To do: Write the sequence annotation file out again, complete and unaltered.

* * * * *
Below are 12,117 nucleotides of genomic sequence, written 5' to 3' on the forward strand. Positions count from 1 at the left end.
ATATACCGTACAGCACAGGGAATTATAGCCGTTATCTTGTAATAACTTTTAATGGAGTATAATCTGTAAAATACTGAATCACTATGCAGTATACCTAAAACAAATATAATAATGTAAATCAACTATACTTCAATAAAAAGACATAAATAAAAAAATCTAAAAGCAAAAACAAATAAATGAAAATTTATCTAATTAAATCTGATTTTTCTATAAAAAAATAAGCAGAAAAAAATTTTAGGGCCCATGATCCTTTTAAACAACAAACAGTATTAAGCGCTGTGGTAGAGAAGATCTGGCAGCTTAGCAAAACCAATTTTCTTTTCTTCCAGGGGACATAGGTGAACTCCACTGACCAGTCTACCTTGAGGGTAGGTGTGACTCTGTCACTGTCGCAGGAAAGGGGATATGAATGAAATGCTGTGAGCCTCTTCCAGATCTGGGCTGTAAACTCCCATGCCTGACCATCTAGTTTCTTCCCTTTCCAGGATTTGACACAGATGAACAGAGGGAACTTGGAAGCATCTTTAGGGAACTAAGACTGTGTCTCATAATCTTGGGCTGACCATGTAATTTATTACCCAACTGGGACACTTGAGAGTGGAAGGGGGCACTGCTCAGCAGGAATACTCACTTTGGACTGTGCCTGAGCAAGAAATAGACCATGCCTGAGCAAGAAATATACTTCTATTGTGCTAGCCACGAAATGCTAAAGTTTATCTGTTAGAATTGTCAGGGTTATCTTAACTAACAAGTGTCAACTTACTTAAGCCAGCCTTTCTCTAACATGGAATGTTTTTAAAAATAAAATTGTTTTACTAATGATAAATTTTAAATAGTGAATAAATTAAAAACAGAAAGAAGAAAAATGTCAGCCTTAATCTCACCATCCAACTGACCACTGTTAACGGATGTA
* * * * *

Below are 12,117 nucleotides of genomic sequence, written 5' to 3' on the forward strand. Positions count from 1 at the left end.
ATATACCGTACAGCACAGGGAATTATAGCCGTTATCTTGTAATAACTTTTAATGGAGTATAATCTGTAAAATACTGAATCACTATGCAGTATACCTAAAACAAATATAATAATGTAAATCAACTATACTTCAATAAAAAGACATAAATAAAAAAATCTAAAAGCAAAAACAAATAAATGAAAATTTATCTAATTAAATCTGATTTTTCTATAAAAAAATAAGCAGAAAAAAATTTTAGGGCCCATGATCCTTTTAAACAACAAACAGTATTAAGCGCTGTGGTAGAGAAGATCTGGCAGCTTAGCAAAACCAATTTTCTTTTCTTCCAGGGGACATAGGTGAACTCCACTGACCAGTCTACCTTGAGGGTAGGTGTGACTCTGTCACTGTCGCAGGAAAGGGGATATGAATGAAATGCTGTGAGCCTCTTCCAGATCTGGGCTGTAAACTCCCATGCCTGACCATCTAGTTTCTTCCCTTTCCAGGATTTGACACAGATGAACAGAGGGAACTTGGAAGCATCTTTAGGGAACTAAGACTGTGTCTCATAATCTTGGGCTGACCATGTAATTTATTACCCAACTGGGACACTTGAGAGTGGAAGGGGGCACTGCTCAGCAGGAATACTCACTTTGGACTGTGCCTGAGCAAGAAATAGACCATGCCTGAGCAAGAAATATACTTCTATTGTGCTAGCCACGAAATGCTAAAGTTTATCTGTTAGAATTGTCAGGGTTATCTTAACTAACAAGTGTCAACTTACTTAAGCCAGCCTTTCTCTAACATGGAATGTTTTTAAAAATAAAATTGTTTTACTAATGATAAATTTTAAATAGTGAATAAATTAAAAACAGAAAGAAGAAAAATGTCAGCCTTAATCTCACCATCCAACTGACCACTGTTAACGGATGTA